Rights: University of Waikato. All Rights Reserved. Published 5 October 2012 Download

Professor Kate McGrath, of the MacDiarmid Institute, explains the process by which organisms that have hard structures such as bone and shell deposit mineral-rich hard tissues. The process is called biomineralisation. In the case of shellfish like pāua, it involves the laying down of a combination of the inorganic mineral calcium carbonate with biological components such as proteins and carbohydrates.


Biomineralisation is the process by which organisms deposit their hard tissues. So basically, hard tissue, if we think about it from a human point of view, are things like our teeth, skeletons. If we consider things like oysters and pāua, it’s their shells. It’s always a combination of an inorganic mineral and biological components like proteins or carbohydrates, lipids, that kind of thing, so hence why it’s called biomineralisation – it’s mineral formation by a biological entity.

Humans biomineralise a lot of different things. Our full skeletal form is a biomineral, and it’s essentially hydroxylapatite and a proteincollagen. Our teeth are also a calcium phosphate system. We also in our inner ear produce calcium carbonate and so that’s in the form of otoliths, and the otoliths are our gravity receptors and so they allow us to effectively sit upright.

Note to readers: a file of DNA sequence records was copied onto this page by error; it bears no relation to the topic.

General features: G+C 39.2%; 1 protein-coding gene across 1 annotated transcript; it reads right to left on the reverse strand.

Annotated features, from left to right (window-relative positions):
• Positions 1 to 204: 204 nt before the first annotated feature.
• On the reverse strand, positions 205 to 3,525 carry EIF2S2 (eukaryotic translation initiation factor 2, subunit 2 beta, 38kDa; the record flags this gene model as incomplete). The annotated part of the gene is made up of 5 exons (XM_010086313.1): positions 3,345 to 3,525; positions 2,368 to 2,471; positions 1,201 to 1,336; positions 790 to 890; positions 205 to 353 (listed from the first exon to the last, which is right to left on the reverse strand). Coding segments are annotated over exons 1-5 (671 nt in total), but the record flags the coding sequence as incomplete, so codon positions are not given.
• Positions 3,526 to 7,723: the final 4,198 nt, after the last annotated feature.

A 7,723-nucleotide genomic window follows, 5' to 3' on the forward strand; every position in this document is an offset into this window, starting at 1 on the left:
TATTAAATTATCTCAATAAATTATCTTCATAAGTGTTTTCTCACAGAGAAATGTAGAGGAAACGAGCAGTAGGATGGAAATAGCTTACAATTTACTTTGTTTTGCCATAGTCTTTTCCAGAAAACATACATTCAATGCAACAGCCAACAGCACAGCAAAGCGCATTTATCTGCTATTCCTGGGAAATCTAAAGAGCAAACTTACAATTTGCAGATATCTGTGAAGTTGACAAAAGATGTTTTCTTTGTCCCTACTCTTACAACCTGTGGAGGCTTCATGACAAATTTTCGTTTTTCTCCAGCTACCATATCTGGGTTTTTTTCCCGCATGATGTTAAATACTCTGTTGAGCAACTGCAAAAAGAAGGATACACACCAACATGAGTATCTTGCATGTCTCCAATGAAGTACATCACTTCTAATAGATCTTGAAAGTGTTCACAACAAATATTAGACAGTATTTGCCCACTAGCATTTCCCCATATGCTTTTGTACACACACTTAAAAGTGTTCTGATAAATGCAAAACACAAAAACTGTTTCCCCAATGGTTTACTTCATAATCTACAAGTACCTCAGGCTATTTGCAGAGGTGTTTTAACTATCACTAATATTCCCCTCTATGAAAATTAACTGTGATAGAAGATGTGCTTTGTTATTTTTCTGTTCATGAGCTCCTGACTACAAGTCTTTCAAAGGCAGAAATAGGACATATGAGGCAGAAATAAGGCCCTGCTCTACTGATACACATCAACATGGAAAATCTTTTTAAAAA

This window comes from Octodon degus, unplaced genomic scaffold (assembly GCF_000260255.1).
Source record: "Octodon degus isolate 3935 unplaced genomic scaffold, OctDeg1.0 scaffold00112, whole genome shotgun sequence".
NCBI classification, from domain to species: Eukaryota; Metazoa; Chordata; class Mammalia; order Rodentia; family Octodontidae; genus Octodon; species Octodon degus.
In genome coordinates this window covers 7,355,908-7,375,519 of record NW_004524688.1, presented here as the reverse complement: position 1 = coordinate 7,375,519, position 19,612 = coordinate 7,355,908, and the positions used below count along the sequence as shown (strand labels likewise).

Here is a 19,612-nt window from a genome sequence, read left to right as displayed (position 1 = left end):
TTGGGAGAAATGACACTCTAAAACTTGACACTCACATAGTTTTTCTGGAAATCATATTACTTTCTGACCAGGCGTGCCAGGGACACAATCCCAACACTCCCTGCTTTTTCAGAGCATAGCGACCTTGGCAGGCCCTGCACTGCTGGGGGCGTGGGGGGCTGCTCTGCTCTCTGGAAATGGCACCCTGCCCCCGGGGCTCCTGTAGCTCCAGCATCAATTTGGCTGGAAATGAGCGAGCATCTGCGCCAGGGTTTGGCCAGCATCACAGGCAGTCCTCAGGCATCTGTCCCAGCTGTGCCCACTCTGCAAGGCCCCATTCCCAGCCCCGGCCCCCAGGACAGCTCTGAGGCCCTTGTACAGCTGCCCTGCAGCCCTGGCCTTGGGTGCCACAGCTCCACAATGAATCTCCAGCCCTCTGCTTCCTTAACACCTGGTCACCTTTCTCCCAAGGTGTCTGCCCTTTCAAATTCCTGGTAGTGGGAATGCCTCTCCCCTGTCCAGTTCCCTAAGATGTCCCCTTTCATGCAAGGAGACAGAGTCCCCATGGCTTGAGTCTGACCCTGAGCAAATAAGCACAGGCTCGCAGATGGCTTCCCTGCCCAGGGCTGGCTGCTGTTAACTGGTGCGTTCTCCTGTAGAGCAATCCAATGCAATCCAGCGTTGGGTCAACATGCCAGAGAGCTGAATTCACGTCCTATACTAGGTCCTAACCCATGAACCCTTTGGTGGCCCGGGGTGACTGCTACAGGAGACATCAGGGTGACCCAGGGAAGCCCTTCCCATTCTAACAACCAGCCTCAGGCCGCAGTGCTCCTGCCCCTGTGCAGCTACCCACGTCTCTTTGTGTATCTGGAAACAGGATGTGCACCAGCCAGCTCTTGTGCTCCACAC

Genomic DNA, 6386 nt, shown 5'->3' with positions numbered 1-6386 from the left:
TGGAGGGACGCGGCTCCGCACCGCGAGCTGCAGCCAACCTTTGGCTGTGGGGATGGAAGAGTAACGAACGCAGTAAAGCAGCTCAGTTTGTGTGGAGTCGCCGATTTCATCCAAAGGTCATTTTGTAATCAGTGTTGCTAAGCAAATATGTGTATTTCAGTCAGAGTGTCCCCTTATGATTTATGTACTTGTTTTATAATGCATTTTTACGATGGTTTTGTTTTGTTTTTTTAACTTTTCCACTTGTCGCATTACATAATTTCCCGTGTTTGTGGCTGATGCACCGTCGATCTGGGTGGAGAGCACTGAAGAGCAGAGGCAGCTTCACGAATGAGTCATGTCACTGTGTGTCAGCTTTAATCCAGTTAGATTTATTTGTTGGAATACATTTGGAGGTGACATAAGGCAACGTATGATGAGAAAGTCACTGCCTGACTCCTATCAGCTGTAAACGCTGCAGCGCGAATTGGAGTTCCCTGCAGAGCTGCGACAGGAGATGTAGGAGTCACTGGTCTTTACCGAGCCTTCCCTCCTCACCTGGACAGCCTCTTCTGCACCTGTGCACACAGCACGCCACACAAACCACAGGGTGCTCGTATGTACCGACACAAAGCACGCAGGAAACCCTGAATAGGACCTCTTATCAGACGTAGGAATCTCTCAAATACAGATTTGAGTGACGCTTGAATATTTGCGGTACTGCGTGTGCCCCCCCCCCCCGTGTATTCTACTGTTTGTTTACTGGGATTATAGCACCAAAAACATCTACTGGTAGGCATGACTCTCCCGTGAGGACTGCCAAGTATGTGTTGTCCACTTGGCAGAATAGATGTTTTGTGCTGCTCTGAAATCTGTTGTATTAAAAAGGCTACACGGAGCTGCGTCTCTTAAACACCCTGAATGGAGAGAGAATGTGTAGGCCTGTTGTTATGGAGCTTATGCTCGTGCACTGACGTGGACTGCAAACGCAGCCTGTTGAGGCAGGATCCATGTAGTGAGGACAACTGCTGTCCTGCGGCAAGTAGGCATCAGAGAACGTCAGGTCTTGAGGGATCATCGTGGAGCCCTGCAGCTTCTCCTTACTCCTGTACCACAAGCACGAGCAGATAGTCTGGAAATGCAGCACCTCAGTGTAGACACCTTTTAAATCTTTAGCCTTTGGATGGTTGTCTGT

Nacre is a biomineral made from calcium carbonate and predominantly chitin, which is a carbohydrate. Most people would know it as ‘mother of pearl’ and recognise it in terms of that lustrous sort of gemstone that people utilise in a lot of jewellery. Oysters, pāua those kind of molluscs – that’s their biomineral. The thing that makes it a little bit different than other biominerals is that it has a structure that people correlate to say a brick wall. The calcium carbonate is the brick and then the protein and the carbohydrate is the mortar. 

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